The Network Advertising Initiative May 16 released a final, revised code of conduct that requires member companies that deliver online interest-based advertising to provide enhanced notice concerning their data collection and use practices, or notices “in or around advertisements.”
The NAI, which is based in Washington, is a self-regulatory organization comprised of almost 100 companies in the online industry, including Google Inc., Microsoft Corp., and Yahoo! Inc. Members pledge to comply with the NAI's code of conduct, which sets forth notice, choice, transparency, and security requirements for the collection and use of data for targeted online advertising. The organization last updated the code in 2008 (7 PVLR 1787, 12/22/08).
The organization announced March 1 that it was accepting comments on a draft revised code of conduct (12 PVLR 428, 3/11/13). The comment period closed April 5.
There are “no significant substantive changes” between the March draft and the final code, NAI Executive Director and General Counsel Marc Groman told BNA May 16. The changes in the final version generally clarify language or explain a limiting principle, he said.
Groman also highlighted a new document outlining the NAI's compliance and enforcement procedures. The NAI took its “disparate policies and procedures” and consolidated them into “one uniform document,” he explained.
The NAI said in a May 16 statement that it will start “formally enforcing” the latest version of the code in 2014.
The final code of conduct incorporates the major revisions included in the draft revised code released in March, such as the new “enhanced notice” requirement.
The final code also replaces the term “Online Behavioral Advertising” with “Interest-Based Advertising,” adds sexual orientation as a category of sensitive data, and forbids companies from using data for certain eligibility decisions.
Groman called a new transparency requirement around health information the “real strength of the NAI code.” The final code requires member companies to disclose standard interest segments that are based on health-related information or interests.
The new code also modifies the definition of “Personally Identifiable Information” (PII) to exclude data used or intended to be used to determine the precise location of an individual, and it removes geolocation information from the “Sensitive Data” definition. The new code of conduct now includes “Precise Geolocation Data” as its own definition but still requires opt-in consent for the use of such data for interest-based advertising.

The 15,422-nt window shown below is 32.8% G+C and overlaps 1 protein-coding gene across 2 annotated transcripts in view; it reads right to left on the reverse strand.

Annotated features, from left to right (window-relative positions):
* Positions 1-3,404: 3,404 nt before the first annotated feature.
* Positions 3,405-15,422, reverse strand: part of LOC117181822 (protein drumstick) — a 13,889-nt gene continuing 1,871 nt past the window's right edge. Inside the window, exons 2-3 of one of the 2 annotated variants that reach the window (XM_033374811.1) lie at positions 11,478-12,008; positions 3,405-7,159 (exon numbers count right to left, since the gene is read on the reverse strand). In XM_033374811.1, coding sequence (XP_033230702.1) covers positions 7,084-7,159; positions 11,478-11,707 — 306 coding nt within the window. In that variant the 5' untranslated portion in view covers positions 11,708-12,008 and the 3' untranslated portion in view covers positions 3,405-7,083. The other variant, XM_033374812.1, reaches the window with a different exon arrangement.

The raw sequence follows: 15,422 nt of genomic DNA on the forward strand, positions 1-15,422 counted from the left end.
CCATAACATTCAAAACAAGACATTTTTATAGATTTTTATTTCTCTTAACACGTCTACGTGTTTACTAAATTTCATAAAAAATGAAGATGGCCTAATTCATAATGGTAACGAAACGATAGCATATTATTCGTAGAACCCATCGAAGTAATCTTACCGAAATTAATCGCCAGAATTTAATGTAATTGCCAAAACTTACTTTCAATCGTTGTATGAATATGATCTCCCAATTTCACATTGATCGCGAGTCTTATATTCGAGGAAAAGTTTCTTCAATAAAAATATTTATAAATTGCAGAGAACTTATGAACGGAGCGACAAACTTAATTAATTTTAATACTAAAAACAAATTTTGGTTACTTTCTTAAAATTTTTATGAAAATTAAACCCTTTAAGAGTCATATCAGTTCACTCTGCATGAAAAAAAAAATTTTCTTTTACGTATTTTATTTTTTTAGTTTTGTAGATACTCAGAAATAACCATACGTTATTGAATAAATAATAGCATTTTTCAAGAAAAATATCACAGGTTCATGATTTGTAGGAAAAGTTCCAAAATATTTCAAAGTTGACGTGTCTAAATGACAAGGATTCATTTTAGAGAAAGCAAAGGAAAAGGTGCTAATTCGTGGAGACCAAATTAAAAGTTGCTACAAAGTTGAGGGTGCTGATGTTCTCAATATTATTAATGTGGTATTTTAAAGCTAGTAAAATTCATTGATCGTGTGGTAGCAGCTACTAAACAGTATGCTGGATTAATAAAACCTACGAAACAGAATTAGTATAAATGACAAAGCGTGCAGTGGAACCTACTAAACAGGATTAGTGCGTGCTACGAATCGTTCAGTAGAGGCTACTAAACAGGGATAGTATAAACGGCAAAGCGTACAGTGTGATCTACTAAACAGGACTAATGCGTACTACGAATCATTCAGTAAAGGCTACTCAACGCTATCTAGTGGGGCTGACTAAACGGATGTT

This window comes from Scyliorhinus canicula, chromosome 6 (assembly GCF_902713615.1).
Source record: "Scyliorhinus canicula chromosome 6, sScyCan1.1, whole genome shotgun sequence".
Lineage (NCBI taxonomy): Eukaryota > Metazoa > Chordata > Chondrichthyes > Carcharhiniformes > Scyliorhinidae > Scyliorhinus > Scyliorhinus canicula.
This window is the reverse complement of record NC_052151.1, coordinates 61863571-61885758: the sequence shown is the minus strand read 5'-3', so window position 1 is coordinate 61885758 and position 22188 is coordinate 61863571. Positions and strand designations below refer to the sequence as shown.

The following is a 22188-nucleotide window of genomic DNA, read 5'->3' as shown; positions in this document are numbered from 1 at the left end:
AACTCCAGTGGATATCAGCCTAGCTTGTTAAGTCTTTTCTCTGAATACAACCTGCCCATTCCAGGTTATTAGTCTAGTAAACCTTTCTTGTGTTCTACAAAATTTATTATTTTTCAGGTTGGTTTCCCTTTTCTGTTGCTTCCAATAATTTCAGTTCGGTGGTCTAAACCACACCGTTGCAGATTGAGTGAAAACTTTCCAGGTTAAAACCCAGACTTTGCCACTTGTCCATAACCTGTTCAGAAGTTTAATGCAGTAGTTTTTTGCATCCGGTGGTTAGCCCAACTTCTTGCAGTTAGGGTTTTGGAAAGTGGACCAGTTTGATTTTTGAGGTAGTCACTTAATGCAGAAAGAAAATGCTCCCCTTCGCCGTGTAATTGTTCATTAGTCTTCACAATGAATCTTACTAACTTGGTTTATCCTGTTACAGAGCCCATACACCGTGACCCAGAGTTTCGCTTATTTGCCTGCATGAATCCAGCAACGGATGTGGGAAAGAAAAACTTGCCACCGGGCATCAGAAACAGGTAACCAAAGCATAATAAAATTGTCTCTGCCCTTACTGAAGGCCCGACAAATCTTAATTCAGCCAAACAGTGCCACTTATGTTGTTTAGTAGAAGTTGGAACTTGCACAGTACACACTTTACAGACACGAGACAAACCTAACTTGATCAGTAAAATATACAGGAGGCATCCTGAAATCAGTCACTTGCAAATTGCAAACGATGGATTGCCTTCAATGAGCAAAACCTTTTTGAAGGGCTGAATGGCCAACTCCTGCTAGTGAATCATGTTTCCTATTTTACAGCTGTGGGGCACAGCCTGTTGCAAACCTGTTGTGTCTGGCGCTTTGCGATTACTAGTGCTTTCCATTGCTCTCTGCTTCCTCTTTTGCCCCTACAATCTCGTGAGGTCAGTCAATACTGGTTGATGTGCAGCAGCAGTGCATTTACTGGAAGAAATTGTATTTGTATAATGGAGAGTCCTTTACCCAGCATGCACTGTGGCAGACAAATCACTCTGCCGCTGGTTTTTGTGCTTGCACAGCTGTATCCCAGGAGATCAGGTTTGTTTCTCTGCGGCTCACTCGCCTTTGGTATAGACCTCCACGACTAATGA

Groman pointed to the final code's commentary on the addition of sexual orientation to the definition of “Sensitive Data” as an example of a difference between the March draft and the final code. If the March draft had been read literally, a member company would not have been able to conduct interest-based advertising on a wedding website, Groman said.
In the final code, the NAI clarifies in the commentary how sexual orientation applies in the context of interest-based advertising. According to the new commentary, “[t]he NAI does not intend to prohibit retargeting based on visits to dating websites, wedding registries, services for couples (such as travel), or similar content.”
The use of sensitive data for ad delivery and reporting no longer requires a user's opt-in consent, according to the final code. Only the use of such data for interest-based advertising requires opt-in consent.
In addition, instead of having to post “[a] statement of the fact that data collection for Interest-Based Advertising is occurring,” under the final code member companies must post “[a] statement of the fact that data may be collected for Interest-Based Advertising.”
The 2013 code reflects policy developments since 2008 such as the Federal Trade Commission's staff report on online behavioral advertising self-regulatory principles (8 PVLR 267, 2/16/09), the FTC's 2012 consumer privacy report (11 PVLR 590, 4/2/12), the White House's 2012 consumer privacy white paper (11 PVLR 355, 2/27/12), and other self-regulatory initiatives, the NAI said.
By Katie W. Johnson
The “2013 NAI Code of Conduct” is available at http://www.networkadvertising.org/2013_Principles.pdf.
The “NAI Compliance and Enforcement Procedures” document is available at http://www.networkadvertising.org/pdfs/NAI_Compliance_and_Enforcement%20Procedures.pdf.
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